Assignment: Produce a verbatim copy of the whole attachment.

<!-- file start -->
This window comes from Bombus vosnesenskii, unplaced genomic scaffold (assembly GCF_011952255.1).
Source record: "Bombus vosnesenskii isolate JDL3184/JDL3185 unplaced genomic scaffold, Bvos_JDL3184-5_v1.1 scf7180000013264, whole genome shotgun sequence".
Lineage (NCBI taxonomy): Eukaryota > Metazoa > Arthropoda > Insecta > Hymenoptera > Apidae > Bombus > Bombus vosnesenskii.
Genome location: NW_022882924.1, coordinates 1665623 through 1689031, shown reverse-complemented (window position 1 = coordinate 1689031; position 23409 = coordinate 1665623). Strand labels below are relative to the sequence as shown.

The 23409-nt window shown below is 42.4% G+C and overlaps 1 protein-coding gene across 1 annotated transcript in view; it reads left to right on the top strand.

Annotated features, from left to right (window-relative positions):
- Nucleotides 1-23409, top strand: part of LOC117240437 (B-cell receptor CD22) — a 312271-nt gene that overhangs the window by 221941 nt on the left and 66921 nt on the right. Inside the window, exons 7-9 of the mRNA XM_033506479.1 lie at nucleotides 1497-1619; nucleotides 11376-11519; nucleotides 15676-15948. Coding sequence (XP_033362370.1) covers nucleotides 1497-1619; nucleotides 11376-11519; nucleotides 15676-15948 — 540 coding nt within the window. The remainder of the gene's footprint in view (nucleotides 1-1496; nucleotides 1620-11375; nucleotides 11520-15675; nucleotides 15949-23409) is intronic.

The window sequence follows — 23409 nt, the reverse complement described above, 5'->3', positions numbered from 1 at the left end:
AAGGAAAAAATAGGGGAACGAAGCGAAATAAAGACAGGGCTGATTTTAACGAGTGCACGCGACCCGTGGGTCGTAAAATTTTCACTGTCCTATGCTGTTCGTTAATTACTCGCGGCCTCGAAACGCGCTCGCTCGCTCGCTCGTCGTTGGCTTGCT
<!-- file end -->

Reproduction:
This window comes from Bombus vosnesenskii, unplaced genomic scaffold (assembly GCF_011952255.1).
Source record: "Bombus vosnesenskii isolate JDL3184/JDL3185 unplaced genomic scaffold, Bvos_JDL3184-5_v1.1 scf7180000013264, whole genome shotgun sequence".
Lineage (NCBI taxonomy): Eukaryota > Metazoa > Arthropoda > Insecta > Hymenoptera > Apidae > Bombus > Bombus vosnesenskii.
Genome location: NW_022882924.1, coordinates 1665623 through 1689031, shown reverse-complemented (window position 1 = coordinate 1689031; position 23409 = coordinate 1665623). Strand labels below are relative to the sequence as shown.

The 23409-nt window shown below is 42.4% G+C and overlaps 1 protein-coding gene across 1 annotated transcript in view; it reads left to right on the top strand.

Annotated features, from left to right (window-relative positions):
- Nucleotides 1-23409, top strand: part of LOC117240437 (B-cell receptor CD22) — a 312271-nt gene that overhangs the window by 221941 nt on the left and 66921 nt on the right. Inside the window, exons 7-9 of the mRNA XM_033506479.1 lie at nucleotides 1497-1619; nucleotides 11376-11519; nucleotides 15676-15948. Coding sequence (XP_033362370.1) covers nucleotides 1497-1619; nucleotides 11376-11519; nucleotides 15676-15948 — 540 coding nt within the window. The remainder of the gene's footprint in view (nucleotides 1-1496; nucleotides 1620-11375; nucleotides 11520-15675; nucleotides 15949-23409) is intronic.

The window sequence follows — 23409 nt, the reverse complement described above, 5'->3', positions numbered from 1 at the left end:
AAGGAAAAAATAGGGGAACGAAGCGAAATAAAGACAGGGCTGATTTTAACGAGTGCACGCGACCCGTGGGTCGTAAAATTTTCACTGTCCTATGCTGTTCGTTAATTACTCGCGGCCTCGAAACGCGCTCGCTCGCTCGCTCGTCGTTGGCTTGCT